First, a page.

A Call to United, Extraordinary Prayer

“This is what the LORD Almighty says: ‘Many peoples and the inhabitants of many cities will yet come, and the inhabitants of one city will go to another and say, “Let us go at once to entreat the LORD and seek the LORD Almighty. I myself am going.’”  And many peoples and powerful nations will come to Jerusalem to seek the LORD Almighty and to entreat him” (Zechariah 8:20-22).

In 1747, Jonathan Edwards published An Humble Attempt to Promote an Explicit Agreement and Visible Union of God’s People through the World, in Extraordinary Prayer, for the Revival of Religion and the Advancement of Christ’s Kingdom on Earth. Usually referred to thereafter as An Humble Attempt, this book was reprinted by Christian Focus in 2003 as A Call to United, Extraordinary Prayer. Edwards said he was motivated to write on “a concert of prayer” for two reasons: first, he realized that the revivals of the mid-1730s and the early 1740s would not recur until God’s people engaged in earnest prayer for revival. Second, he wanted to provide additional theological support for a document written by some Scottish pastors simply entitled Memorial.

David Bryant, describing this document, states: “Rising out of scores of prayer societies already functioning in Scotland around 1740, especially among young people, by 1744 a committee of ministers determined it was time to do more. They decided to try a two-year ‘experiment,’ uniting all prayer groups and praying Christians in their nation into a common prayer strategy. They called for focused revival prayer on every Saturday evening and Sunday morning, as well as on the first Tuesday of each quarter. By 1746 they were so gratified by the impact of their experiment that they composed a call to prayer to the church worldwide, especially in the colonies.

However, this time the ‘concert of prayer’ was to be for seven years.” Citing Zechariah 8:20-22, Edwards said that God’s rich promises encourage us to expect great success from corporate prayer. He said: “That which God abundantly makes the subject of His promises, God’s people should abundantly make the subject of their prayers.” He concluded that when believers persevere in united, concerted prayer, God will grant a fresh revival, which “shall be propagated, till the awakening reaches those that are in the highest stations, and till whole nations be awakened.”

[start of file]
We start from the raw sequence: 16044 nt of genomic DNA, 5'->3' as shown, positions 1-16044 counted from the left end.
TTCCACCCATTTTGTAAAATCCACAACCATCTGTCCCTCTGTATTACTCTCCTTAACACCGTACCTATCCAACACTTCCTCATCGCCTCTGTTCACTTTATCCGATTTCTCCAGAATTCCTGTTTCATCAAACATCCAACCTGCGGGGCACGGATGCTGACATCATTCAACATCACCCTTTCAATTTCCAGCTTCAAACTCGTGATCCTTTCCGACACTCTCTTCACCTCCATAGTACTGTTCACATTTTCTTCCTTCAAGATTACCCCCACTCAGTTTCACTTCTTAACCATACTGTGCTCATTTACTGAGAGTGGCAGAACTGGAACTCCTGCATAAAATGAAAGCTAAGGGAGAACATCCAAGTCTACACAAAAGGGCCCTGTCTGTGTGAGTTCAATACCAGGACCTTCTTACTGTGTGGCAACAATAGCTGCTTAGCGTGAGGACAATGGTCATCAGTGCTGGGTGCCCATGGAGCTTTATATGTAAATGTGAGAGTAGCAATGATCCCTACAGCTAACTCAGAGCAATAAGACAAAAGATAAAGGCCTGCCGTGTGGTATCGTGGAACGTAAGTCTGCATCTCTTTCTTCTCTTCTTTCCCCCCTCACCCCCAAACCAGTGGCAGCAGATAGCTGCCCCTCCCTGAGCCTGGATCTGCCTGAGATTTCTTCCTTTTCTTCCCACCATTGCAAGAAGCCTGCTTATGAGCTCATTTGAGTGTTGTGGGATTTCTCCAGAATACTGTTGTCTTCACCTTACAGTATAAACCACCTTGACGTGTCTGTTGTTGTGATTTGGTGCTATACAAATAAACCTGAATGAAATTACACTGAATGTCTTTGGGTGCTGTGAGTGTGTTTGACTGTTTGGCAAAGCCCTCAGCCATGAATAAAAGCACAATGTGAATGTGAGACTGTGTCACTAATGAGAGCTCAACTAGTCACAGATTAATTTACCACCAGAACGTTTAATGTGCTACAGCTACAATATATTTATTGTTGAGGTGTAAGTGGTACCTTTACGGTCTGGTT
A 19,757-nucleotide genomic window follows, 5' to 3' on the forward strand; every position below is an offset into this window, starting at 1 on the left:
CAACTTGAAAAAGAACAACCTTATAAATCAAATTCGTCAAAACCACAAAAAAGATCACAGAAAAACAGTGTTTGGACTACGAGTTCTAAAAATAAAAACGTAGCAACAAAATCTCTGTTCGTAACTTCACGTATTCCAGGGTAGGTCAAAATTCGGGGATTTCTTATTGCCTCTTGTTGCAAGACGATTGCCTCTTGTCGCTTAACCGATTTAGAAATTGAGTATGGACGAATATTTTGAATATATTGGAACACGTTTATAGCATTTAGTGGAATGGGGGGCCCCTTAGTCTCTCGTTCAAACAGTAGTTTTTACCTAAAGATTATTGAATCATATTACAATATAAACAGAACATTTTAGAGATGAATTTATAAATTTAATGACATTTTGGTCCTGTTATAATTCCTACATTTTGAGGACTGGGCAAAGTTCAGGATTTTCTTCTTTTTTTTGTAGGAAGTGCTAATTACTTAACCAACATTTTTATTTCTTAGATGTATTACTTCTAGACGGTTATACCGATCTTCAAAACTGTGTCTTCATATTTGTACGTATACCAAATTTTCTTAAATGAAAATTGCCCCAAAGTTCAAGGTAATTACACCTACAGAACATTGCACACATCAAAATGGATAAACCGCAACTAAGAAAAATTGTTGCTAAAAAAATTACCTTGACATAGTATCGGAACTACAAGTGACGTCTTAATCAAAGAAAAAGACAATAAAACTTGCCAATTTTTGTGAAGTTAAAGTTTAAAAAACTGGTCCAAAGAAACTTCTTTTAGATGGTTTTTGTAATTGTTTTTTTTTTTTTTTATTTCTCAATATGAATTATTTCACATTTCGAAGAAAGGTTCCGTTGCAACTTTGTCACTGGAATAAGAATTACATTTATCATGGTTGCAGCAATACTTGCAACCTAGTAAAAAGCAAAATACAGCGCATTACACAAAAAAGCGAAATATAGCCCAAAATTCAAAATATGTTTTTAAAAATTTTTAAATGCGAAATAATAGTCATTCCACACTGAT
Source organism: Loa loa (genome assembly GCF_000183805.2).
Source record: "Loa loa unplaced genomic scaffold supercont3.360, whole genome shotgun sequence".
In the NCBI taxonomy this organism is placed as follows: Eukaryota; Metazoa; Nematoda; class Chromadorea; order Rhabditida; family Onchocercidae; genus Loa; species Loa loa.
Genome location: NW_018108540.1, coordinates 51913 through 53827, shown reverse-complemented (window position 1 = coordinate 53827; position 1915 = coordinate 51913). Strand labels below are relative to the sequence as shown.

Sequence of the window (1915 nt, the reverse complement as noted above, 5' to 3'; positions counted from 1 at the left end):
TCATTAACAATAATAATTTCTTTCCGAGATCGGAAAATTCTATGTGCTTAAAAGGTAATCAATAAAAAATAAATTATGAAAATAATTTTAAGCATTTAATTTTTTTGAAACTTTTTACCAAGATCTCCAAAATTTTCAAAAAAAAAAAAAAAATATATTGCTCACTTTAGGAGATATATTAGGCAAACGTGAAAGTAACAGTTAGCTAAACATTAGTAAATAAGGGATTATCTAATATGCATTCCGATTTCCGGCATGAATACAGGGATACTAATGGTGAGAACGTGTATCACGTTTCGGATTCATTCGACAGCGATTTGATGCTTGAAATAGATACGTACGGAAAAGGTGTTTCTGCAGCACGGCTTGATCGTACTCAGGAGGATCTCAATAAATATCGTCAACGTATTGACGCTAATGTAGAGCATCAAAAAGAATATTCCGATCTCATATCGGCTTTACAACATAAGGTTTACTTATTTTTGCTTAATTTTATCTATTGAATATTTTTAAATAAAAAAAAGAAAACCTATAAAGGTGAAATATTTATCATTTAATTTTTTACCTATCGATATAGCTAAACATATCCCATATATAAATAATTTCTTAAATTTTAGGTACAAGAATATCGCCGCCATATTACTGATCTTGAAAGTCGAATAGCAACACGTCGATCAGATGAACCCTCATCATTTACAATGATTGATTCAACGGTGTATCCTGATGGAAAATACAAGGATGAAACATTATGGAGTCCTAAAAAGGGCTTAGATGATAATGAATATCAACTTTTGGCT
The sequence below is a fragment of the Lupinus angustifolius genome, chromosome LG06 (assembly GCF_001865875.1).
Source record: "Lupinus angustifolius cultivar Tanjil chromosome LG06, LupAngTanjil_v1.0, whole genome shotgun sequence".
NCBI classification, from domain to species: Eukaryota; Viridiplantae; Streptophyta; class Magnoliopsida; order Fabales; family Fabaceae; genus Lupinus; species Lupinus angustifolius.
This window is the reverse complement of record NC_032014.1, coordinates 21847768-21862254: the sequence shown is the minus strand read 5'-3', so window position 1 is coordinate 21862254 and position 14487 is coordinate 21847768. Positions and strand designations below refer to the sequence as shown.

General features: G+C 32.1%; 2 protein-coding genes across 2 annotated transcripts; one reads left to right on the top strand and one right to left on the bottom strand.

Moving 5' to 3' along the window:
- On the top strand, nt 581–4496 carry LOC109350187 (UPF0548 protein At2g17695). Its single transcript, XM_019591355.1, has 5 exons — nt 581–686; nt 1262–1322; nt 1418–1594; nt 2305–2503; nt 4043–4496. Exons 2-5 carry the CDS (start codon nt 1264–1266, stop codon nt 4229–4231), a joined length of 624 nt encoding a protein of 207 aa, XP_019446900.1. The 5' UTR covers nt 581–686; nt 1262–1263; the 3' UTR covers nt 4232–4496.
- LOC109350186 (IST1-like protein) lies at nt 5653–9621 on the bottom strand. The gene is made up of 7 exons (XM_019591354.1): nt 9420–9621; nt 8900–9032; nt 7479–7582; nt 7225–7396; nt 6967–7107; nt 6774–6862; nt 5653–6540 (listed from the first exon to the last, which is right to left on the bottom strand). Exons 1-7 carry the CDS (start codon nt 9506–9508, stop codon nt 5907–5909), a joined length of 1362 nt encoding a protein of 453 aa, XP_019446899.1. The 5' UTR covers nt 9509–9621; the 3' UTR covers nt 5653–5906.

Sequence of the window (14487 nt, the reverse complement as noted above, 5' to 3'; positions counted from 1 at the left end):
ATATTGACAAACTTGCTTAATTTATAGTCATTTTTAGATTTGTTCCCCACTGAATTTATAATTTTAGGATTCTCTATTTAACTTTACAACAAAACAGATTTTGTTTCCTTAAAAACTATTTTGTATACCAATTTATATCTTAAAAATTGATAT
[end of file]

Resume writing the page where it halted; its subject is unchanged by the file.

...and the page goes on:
–Adapted from Giving Ourselves to Prayer: An Acts 6:4 Primer for Ministry (Chapter 45, Prayer Meetings and Revival in the Church by Joel R. Beeke). Click on the title for more information about this resource.

Heavenly Father, my prayer life is often so lifeless and routine! When I hear of these amazing people, old and young, who gave themselves fully to Your purposes in united prayer, I long to experience the sweetness of revival in my own spirit, in my home, in my church and in my nation! I do not want to perpetuate a prayer life that is routine, but want to spark life in the hearts of others who are seeking more fullness in Your kingdom. Draw me close, Father, and fill me with expectation of seeing You move in power as I cry out to You in desperation!

Prayer Points
Praise the one who is King of kings and Lord of lords. Give thanks for everything in which you may find godly pleasure today: for work, food, books, music, and friends. Confess any pain you have unnecessarily brought into the lives of others. Commit yourself to doing to others today what you would have them do to you. Ask God to guide you in all your ways, to guard you against all that would harm you in body and soul, and to strengthen you in the face of temptation.

Pray for your pastor and church leaders. Ask God to give them wisdom and integrity and the filling of the Holy Spirit, that they may be mature in faith and may exercise their offices with prayer, patience, and humility.

–Prayer Points taken from Patterns for Prayer by Alvin VanderGriend  (Click on title for more information about this resource).

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